The techs got mixed news today. Dell said it expects strong growth in servers and "the phenomenal growth" in services to continue, as the company continues to standardize technology. It also said it is taking a look at routers and security gear. On the flip side of this news, Salomon Smith Barney downgraded the chip equipment sector, saying the elevated prices the group has reached recently will put it in line with the market movement from here on out. In addition, the Semiconductor Industry Association had some mixed data to report, as well. The organization said that third quarter global semiconductor sales grew 21% from last year's levels. That is certainly good news, and has fueled the recent rally in the Semiconductor Index (SOX). However, growth is expected to stall for the quarter, as sales grew a paltry 3% in September. In addition, some of the biggest names in the industry have predicted a slowdown. These include Texas Instruments, which expects a 10% revenue drop in the fourth quarter, and Intel, whose flat to 6% growth forecast is far below normal. The Association releases its 2003 outlook on Wednesday, which is expected to be reduced from the current projection of more than 20%. Applied Materials (AMAT) also announced it was laying off 11% of its workforce, in an attempt to adjust to a two year slump in chip demand. This afternoon, Steve Jobs, CEO of Apple Computer (AAPL), said he has been hearing about a tech recovery 6 months out for the last two years, and they still have yet to see a turnaround in the PC market. Prudential also said that a tour of Chinese EMS facilities showed that demand remains lackluster, and still suffers from near term pricing pressure. A look at the SOX shows how the current upward trend is continuing, but faded with the rest of the market this afternoon. There is blue sky up until about 360 in the index when we look at the chart, but after a gain of 52% in less than a month, along with slowing growth, it seems that longs should beware of a stall.
Chart of the SOX
This morning also brought several downgrades of the retail sector. As we head toward the holidays, the recent economic data doesn't look promising. Personal spending is down; personal income increased less than expected; payrolls are down and Consumer Confidence is atrocious. If one sector is likely to feel the effects of these things more than others, it would seem to be the retailers. We started to get monthly sales warnings back in the summer, with stores repeatedly missing forecasts. These misses were blamed on a number of factors, mostly the weather (weather is always a factor in apparel sales). However, eventually companies began dropping sales targets, including Wal- Mart, which has cut them in half. One of the downgrades, May Department Stores (MAY), warned that third quarter earnings would come in below expectations. It said earnings would be $0.08-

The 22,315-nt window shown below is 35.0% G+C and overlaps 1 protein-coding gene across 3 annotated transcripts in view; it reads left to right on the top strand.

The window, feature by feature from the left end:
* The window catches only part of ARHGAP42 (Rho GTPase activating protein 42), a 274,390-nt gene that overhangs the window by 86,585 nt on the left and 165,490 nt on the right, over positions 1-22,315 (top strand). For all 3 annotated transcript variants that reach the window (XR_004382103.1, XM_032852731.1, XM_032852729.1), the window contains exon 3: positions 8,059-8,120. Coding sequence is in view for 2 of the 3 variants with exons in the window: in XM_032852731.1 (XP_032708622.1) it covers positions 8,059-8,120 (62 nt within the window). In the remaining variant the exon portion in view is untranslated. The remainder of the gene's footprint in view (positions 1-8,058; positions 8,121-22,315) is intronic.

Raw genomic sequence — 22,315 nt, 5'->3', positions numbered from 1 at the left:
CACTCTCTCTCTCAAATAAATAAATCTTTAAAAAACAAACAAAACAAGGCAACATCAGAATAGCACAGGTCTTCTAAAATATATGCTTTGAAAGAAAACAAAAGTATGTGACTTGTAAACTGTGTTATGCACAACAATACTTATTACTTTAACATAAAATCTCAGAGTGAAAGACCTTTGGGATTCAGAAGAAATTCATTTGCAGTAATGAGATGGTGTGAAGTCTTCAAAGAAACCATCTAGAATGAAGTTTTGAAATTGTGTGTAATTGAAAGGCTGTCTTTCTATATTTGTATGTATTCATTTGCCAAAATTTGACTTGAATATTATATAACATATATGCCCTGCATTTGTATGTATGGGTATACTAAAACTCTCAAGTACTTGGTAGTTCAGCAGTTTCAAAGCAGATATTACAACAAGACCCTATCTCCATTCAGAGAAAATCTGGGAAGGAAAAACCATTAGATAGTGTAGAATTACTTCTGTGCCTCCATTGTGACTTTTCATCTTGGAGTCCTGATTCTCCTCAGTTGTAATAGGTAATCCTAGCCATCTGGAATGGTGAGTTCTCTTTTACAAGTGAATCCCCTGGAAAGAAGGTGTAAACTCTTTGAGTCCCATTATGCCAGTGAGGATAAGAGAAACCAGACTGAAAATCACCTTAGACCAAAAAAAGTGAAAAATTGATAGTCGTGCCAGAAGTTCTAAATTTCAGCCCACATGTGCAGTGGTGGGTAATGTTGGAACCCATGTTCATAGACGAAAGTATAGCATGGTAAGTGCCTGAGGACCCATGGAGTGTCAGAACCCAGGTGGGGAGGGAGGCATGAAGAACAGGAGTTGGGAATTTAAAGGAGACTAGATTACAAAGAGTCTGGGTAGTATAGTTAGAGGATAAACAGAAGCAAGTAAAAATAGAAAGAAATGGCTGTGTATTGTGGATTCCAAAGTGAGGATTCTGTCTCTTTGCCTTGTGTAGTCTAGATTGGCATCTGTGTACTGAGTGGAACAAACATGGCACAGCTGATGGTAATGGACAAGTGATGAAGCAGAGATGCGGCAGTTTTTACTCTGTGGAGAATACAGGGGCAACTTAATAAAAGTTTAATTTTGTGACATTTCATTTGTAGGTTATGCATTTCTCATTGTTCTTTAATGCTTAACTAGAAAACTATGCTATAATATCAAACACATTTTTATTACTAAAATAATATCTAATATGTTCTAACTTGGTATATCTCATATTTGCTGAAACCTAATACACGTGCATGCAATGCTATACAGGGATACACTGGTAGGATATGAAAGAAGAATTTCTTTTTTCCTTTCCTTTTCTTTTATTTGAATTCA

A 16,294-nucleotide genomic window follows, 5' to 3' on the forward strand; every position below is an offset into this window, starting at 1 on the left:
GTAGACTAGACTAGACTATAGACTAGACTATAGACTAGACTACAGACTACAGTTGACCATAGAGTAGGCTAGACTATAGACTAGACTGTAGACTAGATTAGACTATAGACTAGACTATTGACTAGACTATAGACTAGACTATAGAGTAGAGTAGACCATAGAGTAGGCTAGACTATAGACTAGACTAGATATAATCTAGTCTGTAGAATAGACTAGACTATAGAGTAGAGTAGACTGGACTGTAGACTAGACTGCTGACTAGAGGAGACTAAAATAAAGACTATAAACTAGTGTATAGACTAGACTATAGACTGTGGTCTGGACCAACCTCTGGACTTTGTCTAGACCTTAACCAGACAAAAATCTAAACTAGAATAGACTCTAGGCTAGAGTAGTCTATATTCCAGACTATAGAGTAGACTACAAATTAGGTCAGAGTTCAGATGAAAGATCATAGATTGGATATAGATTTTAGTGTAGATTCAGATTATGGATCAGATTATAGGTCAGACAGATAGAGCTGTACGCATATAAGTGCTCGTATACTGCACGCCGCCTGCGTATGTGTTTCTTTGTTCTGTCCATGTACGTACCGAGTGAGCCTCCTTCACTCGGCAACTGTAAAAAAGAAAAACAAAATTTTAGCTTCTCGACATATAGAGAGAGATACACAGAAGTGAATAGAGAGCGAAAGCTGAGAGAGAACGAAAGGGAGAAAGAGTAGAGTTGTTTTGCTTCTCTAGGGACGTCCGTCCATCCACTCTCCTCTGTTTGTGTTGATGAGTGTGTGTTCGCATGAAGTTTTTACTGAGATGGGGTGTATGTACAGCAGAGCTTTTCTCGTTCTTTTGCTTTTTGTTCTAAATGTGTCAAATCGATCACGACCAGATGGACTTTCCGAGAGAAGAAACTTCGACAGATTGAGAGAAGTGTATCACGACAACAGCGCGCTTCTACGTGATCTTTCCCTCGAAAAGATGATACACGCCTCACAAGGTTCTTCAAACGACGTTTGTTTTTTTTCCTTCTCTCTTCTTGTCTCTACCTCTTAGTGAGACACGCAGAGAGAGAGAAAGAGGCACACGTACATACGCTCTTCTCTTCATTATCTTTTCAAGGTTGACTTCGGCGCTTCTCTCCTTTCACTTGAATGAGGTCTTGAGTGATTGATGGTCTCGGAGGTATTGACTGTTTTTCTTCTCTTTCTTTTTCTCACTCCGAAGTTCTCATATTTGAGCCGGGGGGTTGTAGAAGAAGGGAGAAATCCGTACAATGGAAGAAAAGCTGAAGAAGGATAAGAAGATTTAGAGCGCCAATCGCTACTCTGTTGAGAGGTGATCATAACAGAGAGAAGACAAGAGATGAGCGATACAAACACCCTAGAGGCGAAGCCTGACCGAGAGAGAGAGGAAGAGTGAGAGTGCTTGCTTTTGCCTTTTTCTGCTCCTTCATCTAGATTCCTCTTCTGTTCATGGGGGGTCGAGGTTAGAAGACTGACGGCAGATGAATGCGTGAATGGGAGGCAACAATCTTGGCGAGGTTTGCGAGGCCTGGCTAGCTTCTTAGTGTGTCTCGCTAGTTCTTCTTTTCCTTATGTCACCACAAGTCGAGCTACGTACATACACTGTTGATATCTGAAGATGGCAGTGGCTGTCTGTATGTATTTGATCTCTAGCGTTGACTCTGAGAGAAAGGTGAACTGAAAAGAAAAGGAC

$0.10, approximately half of the mean estimate of $0.17. Most importantly, MAY reported third quarter sales fell 4% from last year, and there was also a 4% drop in October sales. Same store sales also dropped 7% in October. This is clearly an ominous sign heading into the holiday shopping season, since last year we were suffering the September 11 hangover. The fact that shoppers are purchasing even less this year speaks volumes about spending habits and the results of the economy. Recent retail darling Kohl's (KSS) was also downgraded, based on decelerating earnings growth and valuation. Goldman Sachs said it was cautious on the hard line retail sector, which includes Home Depot and Lowe's, citing "daunting" near-term comparisons and few organic growth opportunities. Many retailers will release monthly data on Thursday, so we should get a better look at the sector then. A drop in temperatures at the end of October has increased sales in some areas, but the trend heading into the biggest sales season of the year will not be dependent on the weather.
So, why all the bearishness here? Because if we don't get a republican Senate and a 50 basis point rate cut, then we will only be left to ponder the economic data and business environment. We will most likely see a market on hold until election results begin to creep in tomorrow. With the fed meeting the next day, it will be interesting to see just how committed investors are until Wednesday afternoon. It seems that whatever bullish sentiment there was to start the week quickly faded as the sellers sold today's rally. I would initially think the rally failure was bearish, but there is no argument that we broke into higher ground, above Dow 8550. Bears should be careful with anything more than a 1/2 position here and look for not only a breakdown under 8550, but resistance there, as well. Bulls should look to take some profits if another rally stalls at 8750. While I'm still bearish overall, the next two days are recently uncharted water, so trade what you see, not what you think you should be seeing.